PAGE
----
The ruling party and presidential candidate of Nikola Gruevski were headed for persuasive victories in the dual elections in Macedonia on April 27 2014, with the opposition and some NGOs crying foul over a range of alleged election day abuses.
Preliminary results shown by Macedonia’s state election commission, with not all votes counted, showed Gruevski’s VMRO-DPMNE, in power since 2006, at more than 41 per cent in the snap parliamentary elections.
At the same time, head of state Gjorge Ivanov, the nominee of Gruevski’s party, appeared firmly set for a second term as president with more than 60 per cent of the votes against socialist rival Stevo Pendarovski, who was just short of 36 per cent.
The two presidential candidates emerged after a first-round vote on April 13 in which Ivanov also had a clear lead.
While Gruevski’s party asserted that claims of irregularities on voting day were a “scenario” by the opposition and the Macedonian interior ministry insisted that election day had passed without serious incidents, the opposition and some NGOs said that abuses had included vote-buying, minors being allowed to vote, people with multiple identity cards and ballot papers that had been marked in advance.
Against a background of a contest as to which ethnic Albanian party was likely to be a partner in the next coalition government, provisional results on the website of the State Election Commission (SEC) showed the DUI as having 23.8 per cent of the votes and the DPA at 10.13 per cent.
Socialist leader Zoran Zaev signalled that the left would not be accepting the results of the April 27 vote in Macedonia, saying that the social democrats and the opposition coalition did not recognise the voting process either in the presidential or the parliamentary elections.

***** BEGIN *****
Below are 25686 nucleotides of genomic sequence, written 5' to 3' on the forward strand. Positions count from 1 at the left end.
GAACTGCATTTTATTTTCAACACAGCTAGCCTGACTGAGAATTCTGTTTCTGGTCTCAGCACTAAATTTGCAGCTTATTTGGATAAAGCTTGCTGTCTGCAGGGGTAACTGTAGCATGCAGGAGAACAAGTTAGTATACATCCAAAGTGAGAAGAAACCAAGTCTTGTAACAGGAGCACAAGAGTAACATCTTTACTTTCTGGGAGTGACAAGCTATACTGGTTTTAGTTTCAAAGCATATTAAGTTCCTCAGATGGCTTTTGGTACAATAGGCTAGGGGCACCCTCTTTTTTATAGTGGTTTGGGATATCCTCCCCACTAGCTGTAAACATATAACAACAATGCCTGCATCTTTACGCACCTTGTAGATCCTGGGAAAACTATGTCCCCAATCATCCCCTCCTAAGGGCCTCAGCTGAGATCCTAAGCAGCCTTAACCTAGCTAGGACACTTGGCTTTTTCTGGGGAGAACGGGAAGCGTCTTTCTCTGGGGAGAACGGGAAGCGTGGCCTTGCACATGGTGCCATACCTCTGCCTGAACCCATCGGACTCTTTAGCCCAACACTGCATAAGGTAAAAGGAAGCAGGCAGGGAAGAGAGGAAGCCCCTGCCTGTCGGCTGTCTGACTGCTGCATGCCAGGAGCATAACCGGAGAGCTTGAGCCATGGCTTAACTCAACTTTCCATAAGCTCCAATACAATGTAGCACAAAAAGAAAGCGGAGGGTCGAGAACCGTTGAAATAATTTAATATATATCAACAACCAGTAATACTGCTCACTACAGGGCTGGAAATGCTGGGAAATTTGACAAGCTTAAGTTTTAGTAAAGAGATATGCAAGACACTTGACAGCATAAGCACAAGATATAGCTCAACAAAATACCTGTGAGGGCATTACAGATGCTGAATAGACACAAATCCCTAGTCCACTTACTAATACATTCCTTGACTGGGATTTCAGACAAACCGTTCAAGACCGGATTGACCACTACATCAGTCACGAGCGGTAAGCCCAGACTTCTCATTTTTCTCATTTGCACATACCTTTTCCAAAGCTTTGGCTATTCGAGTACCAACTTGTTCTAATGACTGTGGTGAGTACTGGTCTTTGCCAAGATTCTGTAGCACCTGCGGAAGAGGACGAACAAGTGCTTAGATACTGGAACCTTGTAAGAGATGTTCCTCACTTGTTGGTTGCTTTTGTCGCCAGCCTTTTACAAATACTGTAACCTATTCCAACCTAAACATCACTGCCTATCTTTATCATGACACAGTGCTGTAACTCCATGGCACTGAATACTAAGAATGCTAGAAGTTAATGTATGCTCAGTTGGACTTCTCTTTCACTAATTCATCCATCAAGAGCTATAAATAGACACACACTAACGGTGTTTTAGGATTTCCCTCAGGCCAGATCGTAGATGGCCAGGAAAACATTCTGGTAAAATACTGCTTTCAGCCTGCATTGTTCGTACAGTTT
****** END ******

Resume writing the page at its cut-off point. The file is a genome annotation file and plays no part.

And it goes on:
The party in power had once again usurped the democratic right of citizens, by exerting full control on voters. Gruevski and VMRO-DPMNE had abused with the entire state system for their own political interests, Zaev said, as quoted by the Independent Balkan News Agency.
The contrary was claimed by the SEC. It said that the electoral process was quiet and without any irregularities and incidents.
According to the SEC, the number of voters is expected to be 60 per cent for the parliamentary elections and 50 per cent for the presidential elections. This difference comes as a result of the fact that some ethnic Albanian voters did not turn out for the elections, following a call by the Albanian party BDI (Democratic Union for Integration) to boycott the run-off of the presidential elections.
The head of the Albanian party Democratic Union for Integration (BDI), Ali Ahmeti said that he hopes and desires a good voting process and without problems.
“I expect these elections to be the best guideline for the Euro Atlantic future of the country and improve the cross ethnic situation in the country,” Ahmeti said.
The head of BDI voted only in the parliamentary elections, as his party had decided not to back any presidential candidates.
About 1.7 million people had the right to vote in the parliamentary and presidential elections in Macedonia, along with about 8000 Macedonians abroad, and this was the first time that these elections were held at the same time.
In the parliamentary elections, there was a total of 1402 candidates, in 14 party lists, competing for the 123 seats in Macedonia’s parliament in capital city Skopje.